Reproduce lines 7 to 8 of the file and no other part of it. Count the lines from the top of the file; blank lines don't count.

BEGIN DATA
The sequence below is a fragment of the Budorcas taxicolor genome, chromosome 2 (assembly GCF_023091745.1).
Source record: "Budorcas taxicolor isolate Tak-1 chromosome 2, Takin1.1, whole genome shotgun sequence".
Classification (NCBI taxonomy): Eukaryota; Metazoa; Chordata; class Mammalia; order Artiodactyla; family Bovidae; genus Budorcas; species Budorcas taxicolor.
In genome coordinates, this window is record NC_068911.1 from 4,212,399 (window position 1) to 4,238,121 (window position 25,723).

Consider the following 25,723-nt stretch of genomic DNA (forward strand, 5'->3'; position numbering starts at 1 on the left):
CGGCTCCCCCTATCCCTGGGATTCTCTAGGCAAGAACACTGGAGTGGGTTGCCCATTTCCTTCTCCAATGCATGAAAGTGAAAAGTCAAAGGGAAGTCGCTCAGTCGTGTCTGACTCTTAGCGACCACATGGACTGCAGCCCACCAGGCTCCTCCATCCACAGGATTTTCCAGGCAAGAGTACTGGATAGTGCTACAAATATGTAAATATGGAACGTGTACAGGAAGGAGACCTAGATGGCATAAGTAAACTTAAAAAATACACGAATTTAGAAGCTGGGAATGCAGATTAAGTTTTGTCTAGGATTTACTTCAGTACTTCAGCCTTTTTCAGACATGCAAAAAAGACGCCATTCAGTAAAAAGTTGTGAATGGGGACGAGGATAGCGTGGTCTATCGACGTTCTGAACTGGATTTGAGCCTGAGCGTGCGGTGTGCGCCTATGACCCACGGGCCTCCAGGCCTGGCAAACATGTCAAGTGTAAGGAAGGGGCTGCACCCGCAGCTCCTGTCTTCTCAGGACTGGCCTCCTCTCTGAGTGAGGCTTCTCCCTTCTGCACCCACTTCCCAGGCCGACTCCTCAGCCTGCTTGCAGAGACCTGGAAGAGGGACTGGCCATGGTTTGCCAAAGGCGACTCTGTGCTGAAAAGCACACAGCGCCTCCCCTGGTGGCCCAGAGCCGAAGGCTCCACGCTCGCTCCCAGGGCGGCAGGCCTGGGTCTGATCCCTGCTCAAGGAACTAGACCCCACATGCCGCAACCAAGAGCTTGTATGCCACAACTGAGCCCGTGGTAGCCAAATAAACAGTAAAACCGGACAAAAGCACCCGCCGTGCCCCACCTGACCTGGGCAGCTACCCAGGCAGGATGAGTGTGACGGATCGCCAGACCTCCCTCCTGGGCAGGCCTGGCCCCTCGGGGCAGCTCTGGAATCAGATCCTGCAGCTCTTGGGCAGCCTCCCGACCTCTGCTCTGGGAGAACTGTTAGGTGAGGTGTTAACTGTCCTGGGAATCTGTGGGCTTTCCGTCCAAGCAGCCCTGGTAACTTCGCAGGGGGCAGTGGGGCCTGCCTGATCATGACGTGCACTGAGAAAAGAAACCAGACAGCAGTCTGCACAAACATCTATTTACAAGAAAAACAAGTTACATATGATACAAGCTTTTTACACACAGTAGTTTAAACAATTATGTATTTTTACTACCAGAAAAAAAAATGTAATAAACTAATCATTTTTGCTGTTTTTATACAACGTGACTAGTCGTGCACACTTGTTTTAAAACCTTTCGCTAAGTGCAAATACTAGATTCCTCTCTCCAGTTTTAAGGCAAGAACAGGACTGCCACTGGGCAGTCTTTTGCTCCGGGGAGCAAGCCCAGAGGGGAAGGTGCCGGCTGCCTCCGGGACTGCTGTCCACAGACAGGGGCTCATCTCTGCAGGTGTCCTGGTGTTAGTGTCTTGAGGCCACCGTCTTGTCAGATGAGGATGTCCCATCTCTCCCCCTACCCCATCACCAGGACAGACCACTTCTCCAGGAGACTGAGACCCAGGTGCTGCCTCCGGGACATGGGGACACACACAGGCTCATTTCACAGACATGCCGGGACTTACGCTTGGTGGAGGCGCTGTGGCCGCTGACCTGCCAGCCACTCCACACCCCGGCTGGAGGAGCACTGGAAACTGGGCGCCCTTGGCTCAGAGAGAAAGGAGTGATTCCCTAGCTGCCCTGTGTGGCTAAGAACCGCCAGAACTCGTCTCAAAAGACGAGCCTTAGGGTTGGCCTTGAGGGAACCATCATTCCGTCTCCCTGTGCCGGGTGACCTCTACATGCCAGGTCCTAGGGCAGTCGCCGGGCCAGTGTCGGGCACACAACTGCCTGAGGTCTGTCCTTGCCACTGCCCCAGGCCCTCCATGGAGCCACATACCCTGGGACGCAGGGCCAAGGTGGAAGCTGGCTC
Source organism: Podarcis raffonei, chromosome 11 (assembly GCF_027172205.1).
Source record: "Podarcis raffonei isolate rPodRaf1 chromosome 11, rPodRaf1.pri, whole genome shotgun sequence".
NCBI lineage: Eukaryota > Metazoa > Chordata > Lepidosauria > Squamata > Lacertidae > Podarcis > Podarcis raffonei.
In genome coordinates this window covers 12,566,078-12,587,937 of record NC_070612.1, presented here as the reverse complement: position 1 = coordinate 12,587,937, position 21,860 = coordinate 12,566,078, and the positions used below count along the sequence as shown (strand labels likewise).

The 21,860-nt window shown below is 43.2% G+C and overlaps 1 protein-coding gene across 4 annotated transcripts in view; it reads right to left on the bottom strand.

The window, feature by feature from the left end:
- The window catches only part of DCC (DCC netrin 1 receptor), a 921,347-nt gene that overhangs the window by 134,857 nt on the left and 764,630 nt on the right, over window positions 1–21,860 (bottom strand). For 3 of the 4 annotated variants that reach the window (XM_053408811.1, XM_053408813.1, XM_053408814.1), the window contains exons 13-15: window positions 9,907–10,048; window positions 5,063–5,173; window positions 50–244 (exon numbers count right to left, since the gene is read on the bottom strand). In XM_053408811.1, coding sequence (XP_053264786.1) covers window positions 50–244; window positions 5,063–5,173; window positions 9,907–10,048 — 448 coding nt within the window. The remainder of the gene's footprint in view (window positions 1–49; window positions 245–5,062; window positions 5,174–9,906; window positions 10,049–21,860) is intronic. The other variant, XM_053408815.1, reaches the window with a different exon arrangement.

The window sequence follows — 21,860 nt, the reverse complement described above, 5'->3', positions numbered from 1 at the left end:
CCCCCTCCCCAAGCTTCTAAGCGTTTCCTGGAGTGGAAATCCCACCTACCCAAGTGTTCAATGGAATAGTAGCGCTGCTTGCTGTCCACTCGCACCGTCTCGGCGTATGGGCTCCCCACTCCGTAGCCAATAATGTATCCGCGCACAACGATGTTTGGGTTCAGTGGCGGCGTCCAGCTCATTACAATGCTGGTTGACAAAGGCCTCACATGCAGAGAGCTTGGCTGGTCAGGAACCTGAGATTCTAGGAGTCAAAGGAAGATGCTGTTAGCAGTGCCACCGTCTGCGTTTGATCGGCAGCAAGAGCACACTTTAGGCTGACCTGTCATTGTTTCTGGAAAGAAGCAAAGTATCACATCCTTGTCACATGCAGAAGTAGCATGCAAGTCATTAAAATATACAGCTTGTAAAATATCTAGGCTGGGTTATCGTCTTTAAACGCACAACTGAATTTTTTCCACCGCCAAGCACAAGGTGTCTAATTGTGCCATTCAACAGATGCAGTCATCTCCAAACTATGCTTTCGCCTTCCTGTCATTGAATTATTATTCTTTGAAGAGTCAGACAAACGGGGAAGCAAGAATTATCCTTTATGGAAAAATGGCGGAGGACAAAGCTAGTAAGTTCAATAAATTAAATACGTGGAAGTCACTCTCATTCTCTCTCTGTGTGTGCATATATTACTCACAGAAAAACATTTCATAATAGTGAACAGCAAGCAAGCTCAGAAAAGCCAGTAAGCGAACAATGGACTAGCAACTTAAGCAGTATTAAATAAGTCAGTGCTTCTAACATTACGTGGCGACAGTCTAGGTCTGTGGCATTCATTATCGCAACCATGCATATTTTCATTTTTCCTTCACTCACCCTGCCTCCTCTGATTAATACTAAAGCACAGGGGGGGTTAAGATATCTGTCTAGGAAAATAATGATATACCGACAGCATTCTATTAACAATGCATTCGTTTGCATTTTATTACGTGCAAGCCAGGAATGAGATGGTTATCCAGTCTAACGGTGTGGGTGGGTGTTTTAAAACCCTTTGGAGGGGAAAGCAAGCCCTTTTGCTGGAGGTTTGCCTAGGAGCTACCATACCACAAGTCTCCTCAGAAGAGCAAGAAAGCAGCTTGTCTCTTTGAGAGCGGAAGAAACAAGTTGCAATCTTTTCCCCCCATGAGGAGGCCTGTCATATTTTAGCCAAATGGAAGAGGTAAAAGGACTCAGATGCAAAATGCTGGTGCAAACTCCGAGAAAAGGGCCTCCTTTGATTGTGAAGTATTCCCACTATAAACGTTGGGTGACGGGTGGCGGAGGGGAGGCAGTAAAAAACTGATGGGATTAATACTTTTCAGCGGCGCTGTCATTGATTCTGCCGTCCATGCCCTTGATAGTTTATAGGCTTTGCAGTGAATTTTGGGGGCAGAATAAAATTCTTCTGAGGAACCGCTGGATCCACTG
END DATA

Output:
Source organism: Podarcis raffonei, chromosome 11 (assembly GCF_027172205.1).
Source record: "Podarcis raffonei isolate rPodRaf1 chromosome 11, rPodRaf1.pri, whole genome shotgun sequence".